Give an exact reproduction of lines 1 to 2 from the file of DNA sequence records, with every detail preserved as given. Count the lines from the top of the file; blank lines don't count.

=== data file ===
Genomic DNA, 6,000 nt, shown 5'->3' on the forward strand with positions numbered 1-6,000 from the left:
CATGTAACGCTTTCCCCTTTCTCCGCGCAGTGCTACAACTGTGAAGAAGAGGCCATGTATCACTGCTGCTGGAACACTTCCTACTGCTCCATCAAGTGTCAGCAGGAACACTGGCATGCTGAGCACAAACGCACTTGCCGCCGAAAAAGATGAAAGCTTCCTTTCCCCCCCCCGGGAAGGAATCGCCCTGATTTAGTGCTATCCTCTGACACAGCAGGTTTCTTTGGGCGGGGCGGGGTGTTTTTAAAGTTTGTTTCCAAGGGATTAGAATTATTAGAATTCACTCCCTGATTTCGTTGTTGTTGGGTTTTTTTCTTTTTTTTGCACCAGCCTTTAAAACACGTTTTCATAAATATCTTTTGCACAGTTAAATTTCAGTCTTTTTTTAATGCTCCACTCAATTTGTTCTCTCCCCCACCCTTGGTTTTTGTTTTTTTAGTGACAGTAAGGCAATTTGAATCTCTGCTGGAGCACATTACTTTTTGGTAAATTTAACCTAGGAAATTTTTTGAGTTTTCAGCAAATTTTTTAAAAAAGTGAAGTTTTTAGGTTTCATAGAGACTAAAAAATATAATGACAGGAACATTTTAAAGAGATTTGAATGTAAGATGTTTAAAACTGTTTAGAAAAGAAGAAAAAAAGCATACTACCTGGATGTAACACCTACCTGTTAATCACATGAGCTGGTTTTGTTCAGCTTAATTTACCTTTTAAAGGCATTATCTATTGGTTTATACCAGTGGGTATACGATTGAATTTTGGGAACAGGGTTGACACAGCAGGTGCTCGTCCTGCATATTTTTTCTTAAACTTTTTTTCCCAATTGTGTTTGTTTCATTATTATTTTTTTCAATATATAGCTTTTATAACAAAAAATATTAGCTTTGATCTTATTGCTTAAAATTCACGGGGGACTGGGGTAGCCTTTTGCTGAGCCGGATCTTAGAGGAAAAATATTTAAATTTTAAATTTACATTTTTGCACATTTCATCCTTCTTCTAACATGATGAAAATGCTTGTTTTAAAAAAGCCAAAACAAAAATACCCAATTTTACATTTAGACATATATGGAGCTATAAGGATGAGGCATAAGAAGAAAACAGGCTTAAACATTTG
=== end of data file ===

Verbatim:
Genomic DNA, 6,000 nt, shown 5'->3' on the forward strand with positions numbered 1-6,000 from the left:
CATGTAACGCTTTCCCCTTTCTCCGCGCAGTGCTACAACTGTGAAGAAGAGGCCATGTATCACTGCTGCTGGAACACTTCCTACTGCTCCATCAAGTGTCAGCAGGAACACTGGCATGCTGAGCACAAACGCACTTGCCGCCGAAAAAGATGAAAGCTTCCTTTCCCCCCCCCGGGAAGGAATCGCCCTGATTTAGTGCTATCCTCTGACACAGCAGGTTTCTTTGGGCGGGGCGGGGTGTTTTTAAAGTTTGTTTCCAAGGGATTAGAATTATTAGAATTCACTCCCTGATTTCGTTGTTGTTGGGTTTTTTTCTTTTTTTTGCACCAGCCTTTAAAACACGTTTTCATAAATATCTTTTGCACAGTTAAATTTCAGTCTTTTTTTAATGCTCCACTCAATTTGTTCTCTCCCCCACCCTTGGTTTTTGTTTTTTTAGTGACAGTAAGGCAATTTGAATCTCTGCTGGAGCACATTACTTTTTGGTAAATTTAACCTAGGAAATTTTTTGAGTTTTCAGCAAATTTTTTAAAAAAGTGAAGTTTTTAGGTTTCATAGAGACTAAAAAATATAATGACAGGAACATTTTAAAGAGATTTGAATGTAAGATGTTTAAAACTGTTTAGAAAAGAAGAAAAAAAGCATACTACCTGGATGTAACACCTACCTGTTAATCACATGAGCTGGTTTTGTTCAGCTTAATTTACCTTTTAAAGGCATTATCTATTGGTTTATACCAGTGGGTATACGATTGAATTTTGGGAACAGGGTTGACACAGCAGGTGCTCGTCCTGCATATTTTTTCTTAAACTTTTTTTCCCAATTGTGTTTGTTTCATTATTATTTTTTTCAATATATAGCTTTTATAACAAAAAATATTAGCTTTGATCTTATTGCTTAAAATTCACGGGGGACTGGGGTAGCCTTTTGCTGAGCCGGATCTTAGAGGAAAAATATTTAAATTTTAAATTTACATTTTTGCACATTTCATCCTTCTTCTAACATGATGAAAATGCTTGTTTTAAAAAAGCCAAAACAAAAATACCCAATTTTACATTTAGACATATATGGAGCTATAAGGATGAGGCATAAGAAGAAAACAGGCTTAAACATTTG